2 DECEMBER 1911, Page 37


• (1) Secret Service in South Africa. By Douglas Blackburn and Captain W. Waithman Caddell. London : Cassell and Co. [10s. 6d. net.]—(2) John Bops: King of the Wa-kilatyu. Written by himself ; edited by C. W. L. Bulpett. London : Methuen and Co. [12s. 6d. net.] THERE is a saga of Africa—North, East, South, and West— which does not get into the history books. It is the story of the backstairs, the things behind the scenes of business and politics, the great underworld which many drift into and few return from. You may hear bits of it in bars and mining camps and from chance companions ; occasionally it appears in fiction ; but the truth is that those who know most about it are the least likely to write down their knowledge. In the first of the books before us Mr. Blackburn and Captain Caddell tell part.of the story, the part concerned with old days in the Trans- vaal. They write from first-hand experience,and these chapters are as entertaining a tale as we have read for many a day. The writers are very discreet, and mention few names— .naturally, .for there are rich and respected citizens abroad to-day whose fortunes were built on queer foundations. But aayone who knew the Transvaal before the war will be able to fill up the gaps. It is not a pretty story. New mining camps are not Sunday schools, and the haste to get rich drives men into ugly devices. But what gives the Transvaal its interest above other mining camps is, first, the native background and, second, the Kruger regime. You had a vast industry carried on under mediaeval laws by means of the labour of those who had no part or interest in the economic structure.. The situation involved "Secret -Service " of some sort.

The authors give us many glimpses into politics. Mr. -Blackburn was cipher expert to _the Transvaal Republic, and knew the devious ways of republican administration as well as any -man. We are given excellent accounts of the reform agitation in Johannesburg and of the Jameson Raid from the Transvaal standpoint. This has been done before, but never with more illuminating detail. One of the authors was in Krugersdorp when the Raiders arrived, and has much to tell which is new to us. There is a chapter on Dr. Leyds's Secret Service and a character sketch of that much-abused and mostcurions personality. Justice will perhaps never be done to Leyds's extraordinary abilities, for his employers were not capable of appreciating them, and his opponents had too many grudges to judge fairly. He estimated the British character very shrewdly, and his management of the Press was in its way a masterpiece. His work was well Bummed up by a colleague : "He gives a dayto European politics for every minute he devotes to the Transvaal. -Yet be knows this country as well as Paul Kruger, which is saying much." Under this head perhaps the most amusing chapter is that which deals with the "Third Raad," the small coterie of Kruger's friends, who formed the inner Executive and charged a percentage on all business. San Francisco in-its palmiest. days never evolved a more barefaced system of "graft." Their chief work was, of course, Govern- ment concessions, but -nothing was too small for their care. One of -the authors, when editing a Transvaal .paper,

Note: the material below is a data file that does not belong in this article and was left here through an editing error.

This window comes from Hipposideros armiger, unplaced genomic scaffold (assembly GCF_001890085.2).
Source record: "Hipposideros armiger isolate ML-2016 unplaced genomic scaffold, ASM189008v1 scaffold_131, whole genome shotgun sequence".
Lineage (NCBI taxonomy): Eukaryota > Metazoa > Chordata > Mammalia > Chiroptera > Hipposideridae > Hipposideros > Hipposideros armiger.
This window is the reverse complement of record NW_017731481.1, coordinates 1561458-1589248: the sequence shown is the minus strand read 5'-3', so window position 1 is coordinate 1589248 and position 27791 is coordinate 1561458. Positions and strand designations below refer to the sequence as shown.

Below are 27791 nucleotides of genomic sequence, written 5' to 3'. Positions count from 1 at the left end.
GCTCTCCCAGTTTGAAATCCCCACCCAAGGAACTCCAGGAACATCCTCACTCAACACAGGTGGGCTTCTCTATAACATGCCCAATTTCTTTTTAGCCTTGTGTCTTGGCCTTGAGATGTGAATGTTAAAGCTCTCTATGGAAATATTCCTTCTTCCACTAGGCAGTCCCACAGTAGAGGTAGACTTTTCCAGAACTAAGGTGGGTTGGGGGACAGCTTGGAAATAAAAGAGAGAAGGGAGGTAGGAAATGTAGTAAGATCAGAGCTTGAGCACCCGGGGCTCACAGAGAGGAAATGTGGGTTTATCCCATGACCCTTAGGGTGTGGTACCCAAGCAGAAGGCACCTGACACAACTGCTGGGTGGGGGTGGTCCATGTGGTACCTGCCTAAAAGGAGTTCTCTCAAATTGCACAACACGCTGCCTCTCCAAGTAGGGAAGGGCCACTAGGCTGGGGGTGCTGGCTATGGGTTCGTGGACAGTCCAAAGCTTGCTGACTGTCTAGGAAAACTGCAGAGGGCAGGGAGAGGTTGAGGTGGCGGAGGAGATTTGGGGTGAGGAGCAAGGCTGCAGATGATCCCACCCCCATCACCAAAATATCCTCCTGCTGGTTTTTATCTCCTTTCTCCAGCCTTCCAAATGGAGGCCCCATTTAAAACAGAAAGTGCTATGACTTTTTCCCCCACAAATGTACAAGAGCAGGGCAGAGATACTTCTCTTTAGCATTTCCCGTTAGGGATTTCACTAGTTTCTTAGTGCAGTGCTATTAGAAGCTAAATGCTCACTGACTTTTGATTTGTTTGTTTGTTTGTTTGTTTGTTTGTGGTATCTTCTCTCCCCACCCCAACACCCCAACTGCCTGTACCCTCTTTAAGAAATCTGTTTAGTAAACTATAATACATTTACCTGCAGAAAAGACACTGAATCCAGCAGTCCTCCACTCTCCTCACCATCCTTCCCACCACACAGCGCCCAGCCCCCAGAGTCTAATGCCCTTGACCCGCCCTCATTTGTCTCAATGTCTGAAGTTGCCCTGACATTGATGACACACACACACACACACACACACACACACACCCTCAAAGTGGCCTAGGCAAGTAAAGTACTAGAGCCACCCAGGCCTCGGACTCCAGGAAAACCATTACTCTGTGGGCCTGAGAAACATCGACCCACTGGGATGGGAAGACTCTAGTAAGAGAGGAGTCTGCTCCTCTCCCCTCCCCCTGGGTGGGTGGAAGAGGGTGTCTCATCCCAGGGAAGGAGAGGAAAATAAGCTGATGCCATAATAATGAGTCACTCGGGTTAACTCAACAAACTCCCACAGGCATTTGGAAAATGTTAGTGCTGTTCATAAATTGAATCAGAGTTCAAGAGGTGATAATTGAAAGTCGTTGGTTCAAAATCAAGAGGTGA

found it necessary to collect account for official advertisements through this body, paying a. regular sum of -210 by way of commission. The -usual defence of concessions was that they encouraged local industry and development, but the conceded articles were scarcely ever manufactured in the Transvaal. "Matches, paint, ornamental building stoneware, certain spirits, explosives, were all im- ported ready-manufactured, 'though a pretence of producing them on the spot was gone through in the case of explosives, matches, and stonework.". The " Third -Read " .is gone, and the members have not kept their ill-gotten wealth ; but we agree with the authors that it is a pity that the is as well as the bribed have not suffered the rime fate.

From the Government we pass to the mining industry. Illicit liquor selling to natives was the chief affliction of Johannes- burg. It was mostly worked by Polish Jews, and theprofits were enormous. "A licence was granted to a, canteen on a derelict mine in charge of a caretaker, and three miles out on the veld. The licensee would require to sell 21,000 worth of liquor per annum at ordinary profits to make a bare living out of the place. Yet he contrived to retire in four years with a competency, and find a purchaser of the goodwill and the. tin shanty for 21,000." The Prohibition laws were severe, but it was almost impossible to enforce them because of the diffi- culty of proof. Unless an actual sale to a native was detected the illicit seller went scot-free. Hence native trap-boys were used by the police, and these boys carried their lives in their hands. The original mischief lay in the licensing system, which was both lax and corrupt. Illicit gold selling was much less of a grief to the mining industry. Practically the only way of stealing gold was by scraping the plates of the battery, and it was difficult to get away with enough of the precious metal to make it worth the risk. At Kimberley I.D.B., or illicit diamond buying, was, until Cecil Rhodes established the compound system, so great an evil that it became a serious question whether legitimate diamond digging, wasworth while. The European market was flooded with stolen stones, and in self-defence respectable dealers had to limit the output to keep

up prices. From the beginning the laws against the practice were of Draconian severity, but evasion was far too easy for the risks to be deterrent. The authors give a host of amusing stories of the devices adopted to convey stones to a confederate and to get them over the Free State border. Here is -an example. The I.D.B. had a barmaid as his confederate, and dropped in regularly for drinks.